Concerns had earlier been raised about the nesting period of these turtles and missile tests happening in the same vicinity. In fact, the State Government had asked the Centre to ban tests for a few months when the turtles were supposed to come.

The arrival has been late this year and although many eggs will be lost to predators, it is hoped that a few of the next generation will make it through the first phase of their life and survive.

Image Credit
Flickr photo by Nodnab Truk

Saturday, March 20, 2010

World House Sparrow Day Today

Activists in many parts of the country are celebrating the first ever World House Sparrow Day on March 20 to create awareness about the species and to focus on the dwindling numbers of this sweet, small birds.

In places like Vadodara, activists have ordered special nest to be made for the birds out of cardboard boxes and earthen pots.

“Along with these nests, we will also keep track of all the people to whom we have given the nests. At the end of the year, we will conduct a survey to know what exactly happened to the nests, which birds nested in the boxes, and what was the success ratio. This will help us carry forward the campaign next year too,” said Vishal Thakur a participating activist.

It is hoped that more and more people will open their homes or atleast the verandas to these fast vanishing aviators so that they can built nests and bring the next generation into the world.

Nasik-based Mohammed Dilawar, who initiated the movement, said: “Our intention is not to celebrate the day just for the sake of celebration. That is why we have chalked out a plan of action and decided small steps that could easily be taken by the common man. Unless there is awareness among the common people, the house sparrow numbers will continue to dwindle. One can celebrate this day by going out on a picnic and doing some bird watching.

Image Credit
Flickr photo by Noel Zia Lee

Friday, March 19, 2010

India May Soon have the World’s First Environment Courts

Finally India is listening to the pleas of thousands of tortured animals, and innumerable cut trees.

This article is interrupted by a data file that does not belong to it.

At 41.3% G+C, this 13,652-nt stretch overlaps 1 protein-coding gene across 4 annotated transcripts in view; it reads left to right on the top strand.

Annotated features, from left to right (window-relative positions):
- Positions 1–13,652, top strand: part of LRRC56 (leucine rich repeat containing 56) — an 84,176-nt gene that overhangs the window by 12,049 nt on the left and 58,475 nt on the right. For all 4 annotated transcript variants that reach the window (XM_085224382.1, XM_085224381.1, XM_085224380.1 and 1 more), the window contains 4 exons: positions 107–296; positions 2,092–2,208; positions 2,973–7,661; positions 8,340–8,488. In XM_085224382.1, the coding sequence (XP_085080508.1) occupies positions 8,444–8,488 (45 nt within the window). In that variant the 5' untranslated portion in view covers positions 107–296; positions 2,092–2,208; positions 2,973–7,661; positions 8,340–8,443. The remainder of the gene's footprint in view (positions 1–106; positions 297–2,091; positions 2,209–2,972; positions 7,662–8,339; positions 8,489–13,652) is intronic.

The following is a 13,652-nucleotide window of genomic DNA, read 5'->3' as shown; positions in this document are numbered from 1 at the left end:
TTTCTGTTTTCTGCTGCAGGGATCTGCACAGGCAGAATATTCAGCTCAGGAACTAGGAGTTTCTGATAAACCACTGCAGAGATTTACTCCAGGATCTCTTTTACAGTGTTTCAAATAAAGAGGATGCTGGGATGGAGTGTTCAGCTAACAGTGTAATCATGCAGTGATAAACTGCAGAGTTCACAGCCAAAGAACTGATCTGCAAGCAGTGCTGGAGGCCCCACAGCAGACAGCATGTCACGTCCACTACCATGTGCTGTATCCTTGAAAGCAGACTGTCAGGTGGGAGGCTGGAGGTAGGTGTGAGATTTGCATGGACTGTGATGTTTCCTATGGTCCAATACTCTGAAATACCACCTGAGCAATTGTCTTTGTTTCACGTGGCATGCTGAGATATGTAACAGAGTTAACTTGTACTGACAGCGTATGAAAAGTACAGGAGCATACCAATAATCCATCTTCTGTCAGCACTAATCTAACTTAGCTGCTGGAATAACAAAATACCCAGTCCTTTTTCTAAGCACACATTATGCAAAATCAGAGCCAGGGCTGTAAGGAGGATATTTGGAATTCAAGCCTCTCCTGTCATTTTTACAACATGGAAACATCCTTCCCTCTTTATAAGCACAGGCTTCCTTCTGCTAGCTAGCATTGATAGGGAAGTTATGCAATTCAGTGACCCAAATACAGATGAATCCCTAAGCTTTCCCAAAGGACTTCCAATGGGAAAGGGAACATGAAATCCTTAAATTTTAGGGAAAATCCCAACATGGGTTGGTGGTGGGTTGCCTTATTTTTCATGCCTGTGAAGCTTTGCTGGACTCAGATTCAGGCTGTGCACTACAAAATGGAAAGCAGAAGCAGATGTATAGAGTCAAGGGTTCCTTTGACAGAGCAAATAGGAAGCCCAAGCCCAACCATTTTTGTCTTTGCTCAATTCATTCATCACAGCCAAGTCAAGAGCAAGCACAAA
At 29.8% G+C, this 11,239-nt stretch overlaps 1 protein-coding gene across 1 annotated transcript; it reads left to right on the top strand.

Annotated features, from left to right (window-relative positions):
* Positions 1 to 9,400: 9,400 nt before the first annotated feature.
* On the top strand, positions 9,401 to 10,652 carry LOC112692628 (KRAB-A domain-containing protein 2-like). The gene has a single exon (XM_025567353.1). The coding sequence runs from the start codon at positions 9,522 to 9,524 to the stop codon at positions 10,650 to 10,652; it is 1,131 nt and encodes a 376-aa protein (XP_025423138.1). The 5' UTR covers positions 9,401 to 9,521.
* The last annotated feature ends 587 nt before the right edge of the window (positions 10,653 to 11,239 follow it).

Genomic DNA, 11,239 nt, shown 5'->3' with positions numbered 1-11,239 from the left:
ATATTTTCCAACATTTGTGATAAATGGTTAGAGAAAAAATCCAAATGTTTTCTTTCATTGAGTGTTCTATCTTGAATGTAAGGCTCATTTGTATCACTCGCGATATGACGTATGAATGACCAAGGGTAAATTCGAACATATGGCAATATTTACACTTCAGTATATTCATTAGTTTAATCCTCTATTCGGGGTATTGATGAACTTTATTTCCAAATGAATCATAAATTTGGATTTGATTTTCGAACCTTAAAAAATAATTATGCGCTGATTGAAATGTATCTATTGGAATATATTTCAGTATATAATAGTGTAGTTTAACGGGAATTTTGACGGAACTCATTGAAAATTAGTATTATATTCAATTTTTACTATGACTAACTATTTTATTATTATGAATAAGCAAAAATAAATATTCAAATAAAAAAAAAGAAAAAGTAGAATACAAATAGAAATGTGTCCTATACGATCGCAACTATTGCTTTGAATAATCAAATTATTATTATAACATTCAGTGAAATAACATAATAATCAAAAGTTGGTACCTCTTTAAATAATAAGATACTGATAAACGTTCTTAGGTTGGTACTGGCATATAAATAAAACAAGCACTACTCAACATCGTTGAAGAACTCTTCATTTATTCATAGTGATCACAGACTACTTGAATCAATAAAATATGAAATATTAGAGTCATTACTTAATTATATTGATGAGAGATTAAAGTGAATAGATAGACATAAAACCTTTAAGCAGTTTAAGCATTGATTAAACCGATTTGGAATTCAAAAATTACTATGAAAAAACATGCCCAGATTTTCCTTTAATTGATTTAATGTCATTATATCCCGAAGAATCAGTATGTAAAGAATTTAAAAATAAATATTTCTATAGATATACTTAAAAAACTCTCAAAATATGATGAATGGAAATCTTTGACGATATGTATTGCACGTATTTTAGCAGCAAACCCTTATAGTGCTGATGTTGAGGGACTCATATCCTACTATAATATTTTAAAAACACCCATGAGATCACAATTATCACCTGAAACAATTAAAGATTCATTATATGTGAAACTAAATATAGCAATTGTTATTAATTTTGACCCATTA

The Minister of State for Environment and Forests, Jairam Ramesh announced that the country may soon see two initiatives called National Green Tribunal (NGT) with a network of specialized Environment Courts and National Environment Protection Authority (NEPA).

The NGT will give the Indian citizen first time judicial remedy as far as environmental damages are concerned. India would be the first country in the world to have such an extensive network of specialized environment courts.

Regarding NEPA he said, “We are taking steps to establish a National Environment Protection Authority (NEPA). NEPA’s core mandate will be to ensure that the standards and stipulation under which environmental approvals are granted are actually adhered to. CPCB and SPCBs will work under one umbrella of NEPA."

He also added that all licensing functions of the ministry will be given to NEPA. This will make the ministry a policy making body while NEPA will control the approval, rejections clearances etc.
Image Credit
Flickr photo by Takomabibelot

Thursday, March 18, 2010

CITES Meet in Doha to Decide Future of Endangered Species

Starting 15 March, delegates from 175 countries who are a part of the Convention on International Trade in Endangered Species, CITES, are meeting to find workable solutions that can protect endangered animal and plant species.

The future of the world's remaining tigers, elephants, rhinos, polar bears, blue fin tuna, sharks, and coral as well as rosewood, mahogany, and holywood will be decided over the next 10 days by the delegates meeting in Doha.

The meeting is held once every three years to decide trade rules for animals and plants at risk of extinction due to commercial trade. The CITES treaty offers varying degrees of protection to some 34,000 species of animals and plants in trade, through a system of permits and certificates.

As the year 2010 has been declared as the Year of Biodiversity, it is believed that CITES will play an important role in regulating the trade of plants and animals and also chalk goals for sustaining and conserving the species.

Tuesday, March 16, 2010

IUCN asks India to Save River Dolphins

The population of river Dolphins in India is merely 2500 and with adult Dolphins giving birth once every three years, the numbers may well be dwindling than increasing if proper attention is not given to the situation.

That is why on his recent trip to India to attend a two-day workshop organized by the working group for Action Plan for Dolphin Conservation set up by the Union ministry of forest and environment, IUCN's Cetacean (Whales, Dolphins and Porpoises) Specialists' Group chairman Randall Reeves said that the two most important things that Indian government must do to save River Dolphins is,
• Proper management of gill net fishing